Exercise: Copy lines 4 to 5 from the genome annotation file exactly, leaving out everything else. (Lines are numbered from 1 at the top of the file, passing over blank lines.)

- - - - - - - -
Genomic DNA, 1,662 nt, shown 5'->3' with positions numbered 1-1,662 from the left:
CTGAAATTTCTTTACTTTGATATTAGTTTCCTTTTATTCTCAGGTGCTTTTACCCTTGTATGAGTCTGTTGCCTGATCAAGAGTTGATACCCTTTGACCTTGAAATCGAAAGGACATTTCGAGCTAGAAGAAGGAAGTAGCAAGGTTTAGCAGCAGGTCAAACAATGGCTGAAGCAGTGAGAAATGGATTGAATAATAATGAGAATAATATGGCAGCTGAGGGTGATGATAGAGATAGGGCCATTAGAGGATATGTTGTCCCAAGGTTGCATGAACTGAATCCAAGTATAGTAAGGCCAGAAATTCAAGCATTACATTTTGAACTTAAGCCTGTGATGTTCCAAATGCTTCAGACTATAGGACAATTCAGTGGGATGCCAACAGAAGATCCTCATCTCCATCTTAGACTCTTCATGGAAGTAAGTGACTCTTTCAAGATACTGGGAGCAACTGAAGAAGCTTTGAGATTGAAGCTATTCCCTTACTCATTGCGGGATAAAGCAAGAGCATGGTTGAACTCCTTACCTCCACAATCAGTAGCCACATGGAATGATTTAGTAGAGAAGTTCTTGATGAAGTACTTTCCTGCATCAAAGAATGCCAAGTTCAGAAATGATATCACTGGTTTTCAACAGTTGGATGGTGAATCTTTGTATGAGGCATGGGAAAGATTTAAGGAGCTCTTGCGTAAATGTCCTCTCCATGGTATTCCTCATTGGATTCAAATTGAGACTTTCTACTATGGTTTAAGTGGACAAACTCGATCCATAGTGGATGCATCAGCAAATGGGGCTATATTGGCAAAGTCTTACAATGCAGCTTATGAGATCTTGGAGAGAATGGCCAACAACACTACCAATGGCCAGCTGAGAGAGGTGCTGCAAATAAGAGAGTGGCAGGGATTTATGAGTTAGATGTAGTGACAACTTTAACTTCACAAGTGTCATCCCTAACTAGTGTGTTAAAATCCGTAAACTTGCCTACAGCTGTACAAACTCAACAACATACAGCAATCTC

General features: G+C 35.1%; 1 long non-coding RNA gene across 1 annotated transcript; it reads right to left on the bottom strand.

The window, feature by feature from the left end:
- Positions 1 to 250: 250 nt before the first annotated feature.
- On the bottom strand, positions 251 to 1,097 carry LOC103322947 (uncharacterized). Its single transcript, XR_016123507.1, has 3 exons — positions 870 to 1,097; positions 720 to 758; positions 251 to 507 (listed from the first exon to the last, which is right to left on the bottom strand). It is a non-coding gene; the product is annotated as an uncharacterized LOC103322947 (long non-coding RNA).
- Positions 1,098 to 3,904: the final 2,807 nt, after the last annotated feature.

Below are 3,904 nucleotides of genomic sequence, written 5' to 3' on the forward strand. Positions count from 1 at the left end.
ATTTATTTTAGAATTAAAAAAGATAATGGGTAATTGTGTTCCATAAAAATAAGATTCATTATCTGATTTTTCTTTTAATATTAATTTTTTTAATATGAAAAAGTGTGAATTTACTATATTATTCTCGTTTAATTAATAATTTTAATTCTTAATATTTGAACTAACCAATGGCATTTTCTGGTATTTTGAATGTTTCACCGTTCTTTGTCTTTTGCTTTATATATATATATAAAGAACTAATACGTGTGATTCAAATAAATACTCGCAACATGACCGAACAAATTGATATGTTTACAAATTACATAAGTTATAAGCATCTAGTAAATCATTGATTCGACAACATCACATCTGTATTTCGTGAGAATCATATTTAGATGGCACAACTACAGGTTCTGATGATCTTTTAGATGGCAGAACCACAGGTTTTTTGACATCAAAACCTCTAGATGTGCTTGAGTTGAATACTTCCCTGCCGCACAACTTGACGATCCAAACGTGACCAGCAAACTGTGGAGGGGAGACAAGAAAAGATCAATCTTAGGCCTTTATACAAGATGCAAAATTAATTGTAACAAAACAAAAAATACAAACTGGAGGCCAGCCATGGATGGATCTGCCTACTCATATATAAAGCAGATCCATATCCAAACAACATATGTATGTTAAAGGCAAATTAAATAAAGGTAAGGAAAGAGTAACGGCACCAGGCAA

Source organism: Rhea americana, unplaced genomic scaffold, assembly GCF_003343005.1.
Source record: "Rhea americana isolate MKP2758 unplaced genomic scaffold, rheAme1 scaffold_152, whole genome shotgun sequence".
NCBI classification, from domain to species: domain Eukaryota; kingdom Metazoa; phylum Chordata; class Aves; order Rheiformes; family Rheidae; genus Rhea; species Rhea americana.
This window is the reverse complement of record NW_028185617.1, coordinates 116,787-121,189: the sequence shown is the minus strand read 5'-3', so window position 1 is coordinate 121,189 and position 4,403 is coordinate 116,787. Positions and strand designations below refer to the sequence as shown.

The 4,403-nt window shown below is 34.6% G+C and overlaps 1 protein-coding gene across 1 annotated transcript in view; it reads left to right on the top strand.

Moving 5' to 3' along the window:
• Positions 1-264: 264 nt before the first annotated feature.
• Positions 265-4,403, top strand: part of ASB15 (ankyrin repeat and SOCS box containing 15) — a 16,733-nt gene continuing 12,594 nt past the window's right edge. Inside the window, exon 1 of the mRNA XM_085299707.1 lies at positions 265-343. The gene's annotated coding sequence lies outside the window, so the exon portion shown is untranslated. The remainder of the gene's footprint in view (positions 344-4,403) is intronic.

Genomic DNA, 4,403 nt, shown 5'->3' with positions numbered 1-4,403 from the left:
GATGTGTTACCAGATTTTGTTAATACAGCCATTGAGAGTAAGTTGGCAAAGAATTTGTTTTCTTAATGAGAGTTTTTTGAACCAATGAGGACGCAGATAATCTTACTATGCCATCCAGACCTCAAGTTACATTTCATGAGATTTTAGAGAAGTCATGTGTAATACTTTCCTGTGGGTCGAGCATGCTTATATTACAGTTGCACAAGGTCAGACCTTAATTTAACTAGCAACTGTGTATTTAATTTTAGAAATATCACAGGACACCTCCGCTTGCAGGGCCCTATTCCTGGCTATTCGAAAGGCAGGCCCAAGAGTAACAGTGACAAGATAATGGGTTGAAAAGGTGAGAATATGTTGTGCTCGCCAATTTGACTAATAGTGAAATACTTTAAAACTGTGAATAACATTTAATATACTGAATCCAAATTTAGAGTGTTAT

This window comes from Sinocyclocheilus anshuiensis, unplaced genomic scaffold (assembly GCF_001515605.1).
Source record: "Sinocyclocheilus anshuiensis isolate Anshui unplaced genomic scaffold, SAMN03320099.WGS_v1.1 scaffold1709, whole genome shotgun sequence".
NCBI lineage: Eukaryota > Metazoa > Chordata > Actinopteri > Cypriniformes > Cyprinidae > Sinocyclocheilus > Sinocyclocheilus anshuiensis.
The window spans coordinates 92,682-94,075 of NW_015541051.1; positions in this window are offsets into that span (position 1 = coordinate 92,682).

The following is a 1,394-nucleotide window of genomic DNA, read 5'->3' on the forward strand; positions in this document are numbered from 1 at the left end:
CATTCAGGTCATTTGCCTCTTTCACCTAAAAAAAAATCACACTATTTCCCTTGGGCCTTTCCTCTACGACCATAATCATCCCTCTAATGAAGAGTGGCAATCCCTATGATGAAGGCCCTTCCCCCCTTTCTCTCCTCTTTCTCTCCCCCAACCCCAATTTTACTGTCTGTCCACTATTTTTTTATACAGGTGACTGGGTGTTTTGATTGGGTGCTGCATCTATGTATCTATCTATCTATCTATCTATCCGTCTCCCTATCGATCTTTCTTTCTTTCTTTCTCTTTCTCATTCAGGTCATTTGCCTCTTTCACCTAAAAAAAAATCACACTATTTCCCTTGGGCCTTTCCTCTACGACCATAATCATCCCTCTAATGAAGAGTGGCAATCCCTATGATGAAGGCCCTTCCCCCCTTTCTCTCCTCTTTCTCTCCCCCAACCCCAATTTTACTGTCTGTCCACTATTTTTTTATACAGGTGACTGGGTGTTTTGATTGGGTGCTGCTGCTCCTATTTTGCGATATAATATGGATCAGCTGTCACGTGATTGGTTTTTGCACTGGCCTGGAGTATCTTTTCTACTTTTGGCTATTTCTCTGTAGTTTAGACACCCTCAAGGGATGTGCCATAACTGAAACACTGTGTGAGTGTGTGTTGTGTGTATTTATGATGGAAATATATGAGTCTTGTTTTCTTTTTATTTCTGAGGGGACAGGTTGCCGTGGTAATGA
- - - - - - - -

The window, feature by feature from the left end:
- Positions 1 to 250: 250 nt before the first annotated feature.